Pigs are much more sensitive to heat than other animals so during periods of hot weather it is important to look at ways to reduce heat stress.
Why are pigs so sensitive to heat stress?
Most animals can transfer internal heat to the outside of the body by sweating and panting – these are the two most important tools for the maintenance of body temperature and form their inbuilt evaporative cooling system.
However, pigs do not sweat and have relatively small lungs. Due to these physiological limitations and their relatively thick subcutaneous fat, pigs are prone to heat stress. The two obvious symptoms observed when pigs are exposed to heat stress are increased respiration rate and loss of appetite. The latter reduces internal heat production.
If heat stress continues, pigs start to drink excessive amounts of water (increasing loss of electrolyte) and accumulate acids produced within the body (causing a loss of acid/base balance). This may eventually result in diarrhoea or death in severe cases.
What does current research say about heat stress?
A recent publication by Pearce et al. examined what happened to the intestinal structure when pigs were exposed to heat stress. The research showed that exposure to 35°C for 24 hours significantly damaged the intestinal defence function and also increased plasma endotoxin levels. The authors explained that when pigs are exposed to heat stress (even for as little as two to six hours) their intestinal defence systems are significantly compromised and this provides opportunity for infection as pathogenic bacteria can invade the body more easily. Therefore, heat stress can create secondary infection if sanitary conditions are poor.
Consequences of heat stress on the performance of pigs
Bigger pigs are more prone to heat stress and the reduction in growth performance is greater than for smaller pigs.
Figure 1 shows the magnitude of performance loss in 25, 50 and 75kg pigs when ambient temperature was increased from 14°C to 35°C. Average daily gain (ADG) starts decreasing when 75kg pigs were exposed to temperatures above 23°C, while for 25-kg pigs, ADG starts to decrease when exposed to temperatures above 27°C.
Figure 2 shows critical temperatures at various body weights - this information can be used as an index for the temperature management of different sheds housing varying age groups of pigs.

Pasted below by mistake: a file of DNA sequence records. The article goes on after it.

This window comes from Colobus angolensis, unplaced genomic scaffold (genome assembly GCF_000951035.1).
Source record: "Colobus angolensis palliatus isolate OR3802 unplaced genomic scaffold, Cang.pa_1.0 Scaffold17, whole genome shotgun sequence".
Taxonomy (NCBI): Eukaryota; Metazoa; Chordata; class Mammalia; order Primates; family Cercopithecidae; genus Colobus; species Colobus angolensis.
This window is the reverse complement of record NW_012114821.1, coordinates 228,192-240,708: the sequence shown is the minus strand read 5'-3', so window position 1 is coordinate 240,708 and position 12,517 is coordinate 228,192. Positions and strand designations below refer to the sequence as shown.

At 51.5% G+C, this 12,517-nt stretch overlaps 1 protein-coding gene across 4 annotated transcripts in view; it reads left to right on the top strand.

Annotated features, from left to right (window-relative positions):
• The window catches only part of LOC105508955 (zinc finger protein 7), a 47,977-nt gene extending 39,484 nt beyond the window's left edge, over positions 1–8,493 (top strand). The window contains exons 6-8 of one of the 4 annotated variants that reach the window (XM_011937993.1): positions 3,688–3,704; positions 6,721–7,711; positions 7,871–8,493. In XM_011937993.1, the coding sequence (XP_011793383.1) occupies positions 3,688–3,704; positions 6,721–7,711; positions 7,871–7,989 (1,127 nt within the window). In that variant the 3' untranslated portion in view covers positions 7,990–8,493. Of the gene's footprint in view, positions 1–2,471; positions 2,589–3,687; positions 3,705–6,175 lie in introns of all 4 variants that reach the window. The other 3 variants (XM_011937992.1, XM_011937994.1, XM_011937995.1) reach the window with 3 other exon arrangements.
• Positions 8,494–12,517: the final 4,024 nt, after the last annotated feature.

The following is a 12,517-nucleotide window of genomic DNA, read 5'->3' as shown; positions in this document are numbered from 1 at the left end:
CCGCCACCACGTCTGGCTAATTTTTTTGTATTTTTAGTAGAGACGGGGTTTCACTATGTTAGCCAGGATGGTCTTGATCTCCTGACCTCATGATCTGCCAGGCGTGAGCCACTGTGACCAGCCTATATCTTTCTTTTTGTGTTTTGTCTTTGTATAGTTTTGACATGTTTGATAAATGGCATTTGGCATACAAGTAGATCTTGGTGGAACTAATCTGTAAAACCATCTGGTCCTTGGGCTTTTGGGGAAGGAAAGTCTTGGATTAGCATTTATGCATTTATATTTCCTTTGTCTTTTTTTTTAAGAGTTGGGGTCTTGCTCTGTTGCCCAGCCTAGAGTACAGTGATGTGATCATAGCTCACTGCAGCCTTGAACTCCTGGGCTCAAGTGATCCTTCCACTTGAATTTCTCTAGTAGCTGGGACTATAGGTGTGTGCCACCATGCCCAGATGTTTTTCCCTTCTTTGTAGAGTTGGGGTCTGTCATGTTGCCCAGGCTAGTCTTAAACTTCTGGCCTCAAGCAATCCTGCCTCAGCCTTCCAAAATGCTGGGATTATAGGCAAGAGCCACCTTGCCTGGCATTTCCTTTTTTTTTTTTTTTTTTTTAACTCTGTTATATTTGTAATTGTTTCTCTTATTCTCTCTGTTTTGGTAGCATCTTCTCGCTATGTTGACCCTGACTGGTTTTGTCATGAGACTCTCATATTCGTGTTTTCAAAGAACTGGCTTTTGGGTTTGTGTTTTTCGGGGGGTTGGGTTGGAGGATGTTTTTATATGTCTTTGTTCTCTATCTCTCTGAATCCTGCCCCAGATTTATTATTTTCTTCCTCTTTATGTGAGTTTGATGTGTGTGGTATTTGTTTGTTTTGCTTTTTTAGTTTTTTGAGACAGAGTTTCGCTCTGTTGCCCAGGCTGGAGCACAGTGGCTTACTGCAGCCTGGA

Figure 1. Effect of ambient temperature on the average daily gain of grower-finisher pigs
(图中英文翻译，参照翻译修改图片)ADG：平均日增重，g/天，Ambient temperature: 环境温度，°C 体重75kg，体重50kg，体重25kg
Figure 2 Pig bodyweight has a significant effect on the critical temperature for average daily feed intake (ADFI) and average daily gain (ADG)
At what temperature and humidity do pigs get heat stressed?
pigs generally develop heat stress at much lower temperatures when the humidity is high. Iowa State University recently released a heat stress index chart (Figure 3) which can be used as a decision tool for implementation of management strategies to reduce heat stress.
The chart shows that an average humidity of 40 percent coupled with temperatures higher than 28°C will significantly affect intestinal health and performance of grower-finisher pigs. The temperature tolerance is lower for breeding herds.
Figure 3 Heat Stress Index for grow-finish swine
Room temp:环境温度 Relative humidity 相对湿度 No heat stress 无热应激区 Heat stress alert警戒区 Heat stress danger危险区 Heat stress emergency紧急区
Recommended management tools to reduce heat stress
· Increase ventilation and airflow and regularly check cooling system is in good working order, e.g. spray cooling.
· Reduce stocking density if possible.
· Maintain drinking water temperature as low as possible - around 10°C is ideal but difficult to achieve.
· Avoid feeding between 10.00am and 4.00pm - the hottest period of the day.
· Supplement electrolytes and antioxidants through the water supply.
· Increase dietary energy density.
· Minimise excess non-essential amino acids and fibre (minimising intestinal fermentation and therefore heat production).
· Increase availability of antioxidants through the diet such as vitamin E and betaine.